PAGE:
There are two species of rice weeds that growers will want to be closely monitoring for this year. The perennial aquatic weed marshweed, which was initially found in California in 1977 was found in Glenn and Sutter counties last year. Another perennial aquatic weed, alligatorweed was also found last year in areas of Butte and Sutter counties.
“Marshweed has been around for a while and we talked about it quite a lot maybe 10 years ago or so but at that time it was thought to not be very widespread,” said Whitney Brim-DeForest, Rice Advisor for Sutter, Yuba, Placer and Sacramento Counties. “But we’ve had last year plus this year, now four sightings of it so we want to make sure that people are on the lookout for it.”
While marshweed did not appear to negatively impact yields, it increased the time required for the fields to dry. During harvest last year some of the growers reported that their moisture content was a bit higher than normal. “That I’m assuming is partially due to the fact that some of the weeds were also being pulled up into the harvester,” said Brim-DeForest.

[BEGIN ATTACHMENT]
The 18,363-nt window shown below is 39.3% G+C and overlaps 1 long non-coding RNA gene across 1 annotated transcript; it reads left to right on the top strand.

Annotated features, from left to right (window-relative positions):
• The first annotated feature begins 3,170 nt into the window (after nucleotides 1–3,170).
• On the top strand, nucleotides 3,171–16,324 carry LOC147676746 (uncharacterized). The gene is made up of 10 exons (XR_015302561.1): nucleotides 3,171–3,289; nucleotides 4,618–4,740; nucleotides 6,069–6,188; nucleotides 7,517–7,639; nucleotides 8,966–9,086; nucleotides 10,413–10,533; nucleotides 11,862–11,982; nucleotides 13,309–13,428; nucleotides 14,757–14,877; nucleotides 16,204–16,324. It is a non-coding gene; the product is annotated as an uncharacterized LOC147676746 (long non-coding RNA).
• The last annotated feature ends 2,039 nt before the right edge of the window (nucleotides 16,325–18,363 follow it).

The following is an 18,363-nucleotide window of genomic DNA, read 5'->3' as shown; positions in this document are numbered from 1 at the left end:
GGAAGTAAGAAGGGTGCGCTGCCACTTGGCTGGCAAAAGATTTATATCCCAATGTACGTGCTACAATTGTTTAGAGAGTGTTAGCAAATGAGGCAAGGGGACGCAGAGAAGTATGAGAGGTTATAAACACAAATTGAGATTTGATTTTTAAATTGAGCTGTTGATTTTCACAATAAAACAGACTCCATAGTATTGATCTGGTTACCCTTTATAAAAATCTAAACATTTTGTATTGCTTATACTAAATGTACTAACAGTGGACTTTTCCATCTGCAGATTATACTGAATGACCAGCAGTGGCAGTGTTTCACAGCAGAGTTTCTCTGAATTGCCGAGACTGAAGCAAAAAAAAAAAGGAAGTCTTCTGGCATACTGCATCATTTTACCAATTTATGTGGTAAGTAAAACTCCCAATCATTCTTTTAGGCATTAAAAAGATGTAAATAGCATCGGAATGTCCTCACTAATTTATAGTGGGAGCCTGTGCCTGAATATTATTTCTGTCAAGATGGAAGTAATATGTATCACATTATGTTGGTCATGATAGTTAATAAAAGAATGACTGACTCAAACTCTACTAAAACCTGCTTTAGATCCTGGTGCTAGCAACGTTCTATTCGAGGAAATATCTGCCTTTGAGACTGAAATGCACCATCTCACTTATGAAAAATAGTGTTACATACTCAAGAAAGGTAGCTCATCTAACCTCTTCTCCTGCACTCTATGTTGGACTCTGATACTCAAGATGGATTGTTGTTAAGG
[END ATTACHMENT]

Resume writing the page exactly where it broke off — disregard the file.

Last year alligatorweed was found for the first time in northern California along the Sutter River and has since expanded out from there. While a group of aquatic scientists is working to address the issue, growers are being encouraged to be on the lookout for the weed.
“There’s a possibility that if somebody had some irrigation connected or was taking equipment or boats back and forth to the river it could spread. So, that’s why we just want everyone to be aware that it’s out there and has been found,” Brim-DeForest noted. “It’s considered highly invasive, so we just want to keep our eyes out for it.”
Growers that believe they may have either of the rice weed species in their fields are encouraged to contact their local PCA’s or farm advisors.